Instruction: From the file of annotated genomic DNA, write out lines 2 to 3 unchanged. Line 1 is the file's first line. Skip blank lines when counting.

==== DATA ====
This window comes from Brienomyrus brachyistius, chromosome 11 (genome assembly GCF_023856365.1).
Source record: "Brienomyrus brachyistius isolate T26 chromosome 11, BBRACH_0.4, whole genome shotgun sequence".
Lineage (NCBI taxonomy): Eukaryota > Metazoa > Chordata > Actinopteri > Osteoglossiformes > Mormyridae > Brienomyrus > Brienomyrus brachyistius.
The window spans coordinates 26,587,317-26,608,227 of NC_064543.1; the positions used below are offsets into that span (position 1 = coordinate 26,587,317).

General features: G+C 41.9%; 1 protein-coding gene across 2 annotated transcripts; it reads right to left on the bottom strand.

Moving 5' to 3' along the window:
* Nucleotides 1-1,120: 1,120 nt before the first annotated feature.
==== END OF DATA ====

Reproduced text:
Source record: "Brienomyrus brachyistius isolate T26 chromosome 11, BBRACH_0.4, whole genome shotgun sequence".
Lineage (NCBI taxonomy): Eukaryota > Metazoa > Chordata > Actinopteri > Osteoglossiformes > Mormyridae > Brienomyrus > Brienomyrus brachyistius.